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The records indicate that John left Dover, England on September 16, 1661, sailing on the Nevis Merchant, a ship heading for Nevis Island of the Leeward Group in the Caribbean. The Nevis Merchant was owned by the Hardwick Family. John worked on Nevis Island for about eight years as an indentured servant to Joseph Hardwick. 

*Source: A Comprehensive Listing Compiled from English Public Records of Those Who Took Ship to the Americas for Political, Religious, and Economic Reasons; of Those Who Were Deported for Vagrancy, Roguery, or Non-Conformity; and of Those Who Were Sold to Labour in the New Colonies, 
1661-1699. Baltimore: Genealogical Publishing Co.  1990. 894p. 


Immigration to Colonies, 1675
1675: John Liming, received a patent from Edmund Andros Esq. for 300 acres in Whorekill, Delaware.

Source:Original Land Titles in Delaware, Commonly Known as the Duke of York Records . . . 1646 to 1679. (1899. Reprint, Westminster, Maryland: Family Line Publications, 1988.) (FHL Collection book 975.1 R2o) Transcript with index

Delaware, 1675
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During the 1600s, many immigrants from England relocated to Delaware in search of religious freedom. Delaware is small and swampy with sandy beaches, and is bordered by the Atlantic Ocean to the east. Its proximity to the water facilitated trade, shipbuilding, and fishing during this time. With only around 1,000 settlers living in Delaware during the 1600s, John's community consisted mostly of merchants, farmers, and fishermen.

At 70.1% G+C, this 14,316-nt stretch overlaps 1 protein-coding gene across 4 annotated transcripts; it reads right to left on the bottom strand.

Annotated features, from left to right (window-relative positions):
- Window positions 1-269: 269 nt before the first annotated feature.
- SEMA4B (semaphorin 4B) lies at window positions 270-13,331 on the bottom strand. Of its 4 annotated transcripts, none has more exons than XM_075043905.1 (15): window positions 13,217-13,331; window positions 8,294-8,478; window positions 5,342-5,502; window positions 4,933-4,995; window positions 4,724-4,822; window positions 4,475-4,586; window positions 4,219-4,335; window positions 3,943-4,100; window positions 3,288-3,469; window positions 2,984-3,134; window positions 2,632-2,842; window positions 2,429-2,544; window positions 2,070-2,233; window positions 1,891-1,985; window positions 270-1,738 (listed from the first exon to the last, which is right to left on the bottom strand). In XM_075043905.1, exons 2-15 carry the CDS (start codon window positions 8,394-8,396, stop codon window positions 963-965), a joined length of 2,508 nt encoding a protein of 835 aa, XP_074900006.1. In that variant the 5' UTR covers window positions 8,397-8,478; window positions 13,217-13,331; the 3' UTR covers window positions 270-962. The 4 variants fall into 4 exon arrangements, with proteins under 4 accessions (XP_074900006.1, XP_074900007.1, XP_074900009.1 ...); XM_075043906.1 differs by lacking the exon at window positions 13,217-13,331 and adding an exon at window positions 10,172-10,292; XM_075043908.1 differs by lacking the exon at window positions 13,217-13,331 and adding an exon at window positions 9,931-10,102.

Marries Prudence Wainwright, 1680
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About 1680, John was about 33, he married Prudence Wainwright (1660 – 1716) who was 20 at the time, in Middletown, Monmouth, NJ. She was the daughter of Thomas Wainwright and Alice Havens, born about 1660 in Middletown, Monmouth, NJ. and died after 1716 in Middletown, Monmouth, NJ.
New Jersey, 1680
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During the 1600s, many immigrants from England came to New Jersey in search of religious freedom. New Jersey is a small state with swamps and sandy beaches making up its terrain. To the east is the Atlantic Ocean, which facilitated trade, shipbuilding, and fishing during this time. Only around 3,000 settlers lived in New Jersey during the 1600s; John would have lived and worked with fishermen, merchants, and farmers.